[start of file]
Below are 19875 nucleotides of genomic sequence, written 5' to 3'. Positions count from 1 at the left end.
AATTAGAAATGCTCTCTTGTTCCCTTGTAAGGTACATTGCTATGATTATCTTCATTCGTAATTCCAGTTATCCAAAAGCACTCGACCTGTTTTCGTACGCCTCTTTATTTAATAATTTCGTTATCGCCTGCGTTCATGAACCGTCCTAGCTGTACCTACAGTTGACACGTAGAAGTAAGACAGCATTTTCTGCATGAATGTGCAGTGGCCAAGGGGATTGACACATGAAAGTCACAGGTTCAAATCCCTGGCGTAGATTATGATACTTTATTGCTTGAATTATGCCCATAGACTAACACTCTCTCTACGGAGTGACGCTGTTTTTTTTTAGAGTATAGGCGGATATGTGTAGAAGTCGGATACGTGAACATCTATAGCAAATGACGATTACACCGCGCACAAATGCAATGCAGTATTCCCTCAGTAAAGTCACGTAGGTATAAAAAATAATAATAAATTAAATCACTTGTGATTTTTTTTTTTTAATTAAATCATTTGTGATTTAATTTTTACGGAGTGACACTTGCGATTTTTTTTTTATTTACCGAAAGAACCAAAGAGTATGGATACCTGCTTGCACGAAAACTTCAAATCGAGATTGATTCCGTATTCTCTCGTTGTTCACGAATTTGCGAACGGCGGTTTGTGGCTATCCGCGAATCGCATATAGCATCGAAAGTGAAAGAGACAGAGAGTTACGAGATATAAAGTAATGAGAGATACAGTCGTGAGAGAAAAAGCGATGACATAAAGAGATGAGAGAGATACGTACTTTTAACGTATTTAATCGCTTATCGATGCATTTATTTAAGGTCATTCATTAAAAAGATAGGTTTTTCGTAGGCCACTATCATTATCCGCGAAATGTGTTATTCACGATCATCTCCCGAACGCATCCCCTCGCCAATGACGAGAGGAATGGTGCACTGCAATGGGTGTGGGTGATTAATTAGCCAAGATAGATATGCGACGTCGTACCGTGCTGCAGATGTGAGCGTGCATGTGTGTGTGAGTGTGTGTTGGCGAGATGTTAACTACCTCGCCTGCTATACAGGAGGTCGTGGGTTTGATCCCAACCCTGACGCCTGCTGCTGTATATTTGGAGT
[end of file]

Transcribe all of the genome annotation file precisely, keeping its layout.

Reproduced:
Below are 19875 nucleotides of genomic sequence, written 5' to 3'. Positions count from 1 at the left end.
AATTAGAAATGCTCTCTTGTTCCCTTGTAAGGTACATTGCTATGATTATCTTCATTCGTAATTCCAGTTATCCAAAAGCACTCGACCTGTTTTCGTACGCCTCTTTATTTAATAATTTCGTTATCGCCTGCGTTCATGAACCGTCCTAGCTGTACCTACAGTTGACACGTAGAAGTAAGACAGCATTTTCTGCATGAATGTGCAGTGGCCAAGGGGATTGACACATGAAAGTCACAGGTTCAAATCCCTGGCGTAGATTATGATACTTTATTGCTTGAATTATGCCCATAGACTAACACTCTCTCTACGGAGTGACGCTGTTTTTTTTTAGAGTATAGGCGGATATGTGTAGAAGTCGGATACGTGAACATCTATAGCAAATGACGATTACACCGCGCACAAATGCAATGCAGTATTCCCTCAGTAAAGTCACGTAGGTATAAAAAATAATAATAAATTAAATCACTTGTGATTTTTTTTTTTTAATTAAATCATTTGTGATTTAATTTTTACGGAGTGACACTTGCGATTTTTTTTTTATTTACCGAAAGAACCAAAGAGTATGGATACCTGCTTGCACGAAAACTTCAAATCGAGATTGATTCCGTATTCTCTCGTTGTTCACGAATTTGCGAACGGCGGTTTGTGGCTATCCGCGAATCGCATATAGCATCGAAAGTGAAAGAGACAGAGAGTTACGAGATATAAAGTAATGAGAGATACAGTCGTGAGAGAAAAAGCGATGACATAAAGAGATGAGAGAGATACGTACTTTTAACGTATTTAATCGCTTATCGATGCATTTATTTAAGGTCATTCATTAAAAAGATAGGTTTTTCGTAGGCCACTATCATTATCCGCGAAATGTGTTATTCACGATCATCTCCCGAACGCATCCCCTCGCCAATGACGAGAGGAATGGTGCACTGCAATGGGTGTGGGTGATTAATTAGCCAAGATAGATATGCGACGTCGTACCGTGCTGCAGATGTGAGCGTGCATGTGTGTGTGAGTGTGTGTTGGCGAGATGTTAACTACCTCGCCTGCTATACAGGAGGTCGTGGGTTTGATCCCAACCCTGACGCCTGCTGCTGTATATTTGGAGT